As a retired professor fortunate enough to have been tenured, I believe we must do more than “reform” tenure (“Reform, not end, tenure, scholars say,” Page A1, July 20). We must elect leaders who will legislate publicly financed education, as is done in other countries with far lower gross domestic product than ours.
I tire of hearing administrators blame “personnel and budgetary constraints” for cutting tenure-track positions. I ask these officials whether reducing our tenured professoriat from 45 percent to 27 percent truly merits financial savings for universities (read piles of money for the wealthy ones). Financialization of higher education has created a precariat of dedicated scholars whose contributions are pathetically undercompensated.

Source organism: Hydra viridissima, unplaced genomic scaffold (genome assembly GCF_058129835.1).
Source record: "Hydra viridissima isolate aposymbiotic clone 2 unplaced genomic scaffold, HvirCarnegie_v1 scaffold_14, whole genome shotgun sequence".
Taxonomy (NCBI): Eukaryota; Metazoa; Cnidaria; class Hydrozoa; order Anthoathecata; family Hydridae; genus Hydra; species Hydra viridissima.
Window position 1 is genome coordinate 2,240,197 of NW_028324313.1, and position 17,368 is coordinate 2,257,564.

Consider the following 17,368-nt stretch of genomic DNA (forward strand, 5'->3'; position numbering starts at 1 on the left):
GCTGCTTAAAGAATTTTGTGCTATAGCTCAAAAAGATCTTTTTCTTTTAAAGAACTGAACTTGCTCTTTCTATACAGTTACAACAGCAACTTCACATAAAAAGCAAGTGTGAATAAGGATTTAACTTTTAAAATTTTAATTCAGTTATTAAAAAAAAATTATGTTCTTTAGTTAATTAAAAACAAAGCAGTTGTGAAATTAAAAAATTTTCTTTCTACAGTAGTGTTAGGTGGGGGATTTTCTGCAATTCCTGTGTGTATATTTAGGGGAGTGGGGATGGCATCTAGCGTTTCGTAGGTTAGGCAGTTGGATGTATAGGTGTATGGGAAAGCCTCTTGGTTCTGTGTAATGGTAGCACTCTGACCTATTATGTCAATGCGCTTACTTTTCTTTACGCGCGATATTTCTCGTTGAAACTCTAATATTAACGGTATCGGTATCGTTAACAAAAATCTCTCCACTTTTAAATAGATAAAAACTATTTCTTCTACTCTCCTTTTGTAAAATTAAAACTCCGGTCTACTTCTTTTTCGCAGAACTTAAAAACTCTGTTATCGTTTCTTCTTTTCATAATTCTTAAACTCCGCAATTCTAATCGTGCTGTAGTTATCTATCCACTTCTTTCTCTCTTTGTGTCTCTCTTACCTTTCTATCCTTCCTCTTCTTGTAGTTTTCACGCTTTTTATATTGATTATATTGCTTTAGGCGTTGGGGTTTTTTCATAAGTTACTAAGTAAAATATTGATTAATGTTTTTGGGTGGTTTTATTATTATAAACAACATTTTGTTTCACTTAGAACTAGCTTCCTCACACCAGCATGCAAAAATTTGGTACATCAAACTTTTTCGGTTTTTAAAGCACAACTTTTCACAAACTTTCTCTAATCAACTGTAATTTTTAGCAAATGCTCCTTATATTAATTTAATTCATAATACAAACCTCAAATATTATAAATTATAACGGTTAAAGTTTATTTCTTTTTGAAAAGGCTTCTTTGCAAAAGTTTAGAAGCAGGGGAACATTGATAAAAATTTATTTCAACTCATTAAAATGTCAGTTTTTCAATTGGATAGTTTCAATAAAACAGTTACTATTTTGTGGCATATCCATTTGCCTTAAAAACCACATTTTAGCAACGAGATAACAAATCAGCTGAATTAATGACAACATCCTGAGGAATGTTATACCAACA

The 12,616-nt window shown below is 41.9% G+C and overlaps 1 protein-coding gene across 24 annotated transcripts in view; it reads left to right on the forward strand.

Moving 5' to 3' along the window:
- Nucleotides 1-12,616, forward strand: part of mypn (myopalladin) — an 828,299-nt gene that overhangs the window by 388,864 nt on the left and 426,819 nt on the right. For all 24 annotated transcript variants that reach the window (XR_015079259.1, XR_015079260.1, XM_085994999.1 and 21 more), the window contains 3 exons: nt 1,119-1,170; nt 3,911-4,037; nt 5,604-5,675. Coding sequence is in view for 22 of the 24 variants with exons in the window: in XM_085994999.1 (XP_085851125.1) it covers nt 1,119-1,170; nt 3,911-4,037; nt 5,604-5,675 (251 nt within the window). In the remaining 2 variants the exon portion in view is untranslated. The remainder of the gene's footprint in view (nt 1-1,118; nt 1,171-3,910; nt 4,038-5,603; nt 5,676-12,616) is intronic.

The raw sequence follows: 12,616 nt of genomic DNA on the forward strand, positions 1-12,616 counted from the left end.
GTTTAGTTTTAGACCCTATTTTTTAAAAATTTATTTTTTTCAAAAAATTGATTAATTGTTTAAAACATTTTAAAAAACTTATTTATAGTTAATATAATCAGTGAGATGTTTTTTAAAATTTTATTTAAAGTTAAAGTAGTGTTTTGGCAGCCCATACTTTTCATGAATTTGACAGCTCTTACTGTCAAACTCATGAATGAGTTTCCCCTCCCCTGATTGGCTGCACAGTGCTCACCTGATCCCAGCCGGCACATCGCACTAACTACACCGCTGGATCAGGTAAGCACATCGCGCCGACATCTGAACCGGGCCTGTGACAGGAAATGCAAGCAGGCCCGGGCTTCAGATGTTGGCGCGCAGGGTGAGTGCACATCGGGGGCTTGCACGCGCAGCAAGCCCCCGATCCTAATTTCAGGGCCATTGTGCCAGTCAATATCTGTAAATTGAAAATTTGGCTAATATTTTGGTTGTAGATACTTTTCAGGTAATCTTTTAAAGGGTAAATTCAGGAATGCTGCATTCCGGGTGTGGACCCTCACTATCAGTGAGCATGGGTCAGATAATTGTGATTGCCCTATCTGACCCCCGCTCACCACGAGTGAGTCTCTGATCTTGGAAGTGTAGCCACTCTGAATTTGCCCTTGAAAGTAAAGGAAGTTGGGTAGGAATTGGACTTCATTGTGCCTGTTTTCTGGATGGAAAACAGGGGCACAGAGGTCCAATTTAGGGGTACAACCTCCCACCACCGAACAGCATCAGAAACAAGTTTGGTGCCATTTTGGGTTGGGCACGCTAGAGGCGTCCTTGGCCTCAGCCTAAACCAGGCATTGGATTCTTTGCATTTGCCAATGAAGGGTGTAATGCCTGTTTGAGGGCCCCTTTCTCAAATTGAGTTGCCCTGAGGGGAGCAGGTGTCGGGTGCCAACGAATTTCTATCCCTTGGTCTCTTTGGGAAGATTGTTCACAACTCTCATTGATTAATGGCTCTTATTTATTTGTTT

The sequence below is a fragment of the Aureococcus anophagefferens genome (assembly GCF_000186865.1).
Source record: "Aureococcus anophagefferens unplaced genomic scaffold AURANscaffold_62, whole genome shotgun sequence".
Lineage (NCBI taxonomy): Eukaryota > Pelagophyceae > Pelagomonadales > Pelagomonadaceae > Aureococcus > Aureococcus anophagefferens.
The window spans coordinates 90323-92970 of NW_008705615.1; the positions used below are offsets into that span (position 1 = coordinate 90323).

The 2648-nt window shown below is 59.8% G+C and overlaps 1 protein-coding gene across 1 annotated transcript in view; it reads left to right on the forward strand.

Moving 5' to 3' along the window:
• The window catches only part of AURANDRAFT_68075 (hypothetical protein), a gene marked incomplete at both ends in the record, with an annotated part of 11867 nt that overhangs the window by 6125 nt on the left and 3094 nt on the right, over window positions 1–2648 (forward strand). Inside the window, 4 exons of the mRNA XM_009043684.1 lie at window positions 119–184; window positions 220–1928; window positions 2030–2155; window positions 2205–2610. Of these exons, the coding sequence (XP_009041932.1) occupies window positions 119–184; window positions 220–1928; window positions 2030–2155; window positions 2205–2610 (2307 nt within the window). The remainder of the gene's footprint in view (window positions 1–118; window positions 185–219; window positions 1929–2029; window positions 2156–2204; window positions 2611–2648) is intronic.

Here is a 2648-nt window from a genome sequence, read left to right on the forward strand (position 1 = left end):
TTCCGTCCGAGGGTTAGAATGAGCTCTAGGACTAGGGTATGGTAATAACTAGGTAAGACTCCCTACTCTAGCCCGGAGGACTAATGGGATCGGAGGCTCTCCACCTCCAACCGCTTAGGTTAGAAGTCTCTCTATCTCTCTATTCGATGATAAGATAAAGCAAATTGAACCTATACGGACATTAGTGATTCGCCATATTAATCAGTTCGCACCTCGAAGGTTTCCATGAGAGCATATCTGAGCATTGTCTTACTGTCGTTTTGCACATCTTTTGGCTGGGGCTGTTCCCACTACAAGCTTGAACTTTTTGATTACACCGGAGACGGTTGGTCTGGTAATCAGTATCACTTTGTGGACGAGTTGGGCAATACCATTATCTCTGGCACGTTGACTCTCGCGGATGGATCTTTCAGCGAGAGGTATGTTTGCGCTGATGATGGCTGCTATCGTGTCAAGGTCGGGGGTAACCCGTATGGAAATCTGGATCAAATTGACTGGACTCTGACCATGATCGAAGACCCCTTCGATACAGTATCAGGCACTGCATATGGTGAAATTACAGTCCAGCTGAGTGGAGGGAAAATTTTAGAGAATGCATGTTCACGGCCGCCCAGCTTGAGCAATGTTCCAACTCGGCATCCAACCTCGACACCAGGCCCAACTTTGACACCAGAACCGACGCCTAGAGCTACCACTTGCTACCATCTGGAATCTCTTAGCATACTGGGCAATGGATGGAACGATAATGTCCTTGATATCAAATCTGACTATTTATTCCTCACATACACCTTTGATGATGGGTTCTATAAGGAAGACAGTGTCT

Reducing our faculties to mostly part-timers impoverishes many universities by retrenching courses, programs, even departments that perforce would require lifelong faculty commitment. This is because significant research emerges from process, and process requires time. The same applies to teaching skills.
Now, the perennial question arises, “Where will we get the money to publicly finance higher ed?” My answer is: Slash the military budget. Why? We have sufficient nuclear arms to destroy world civilization several times over. Use peace dividends to preserve and enhance our quality of life.
The writer is president emeritus of the American Association of University Professors, Connecticut Conference.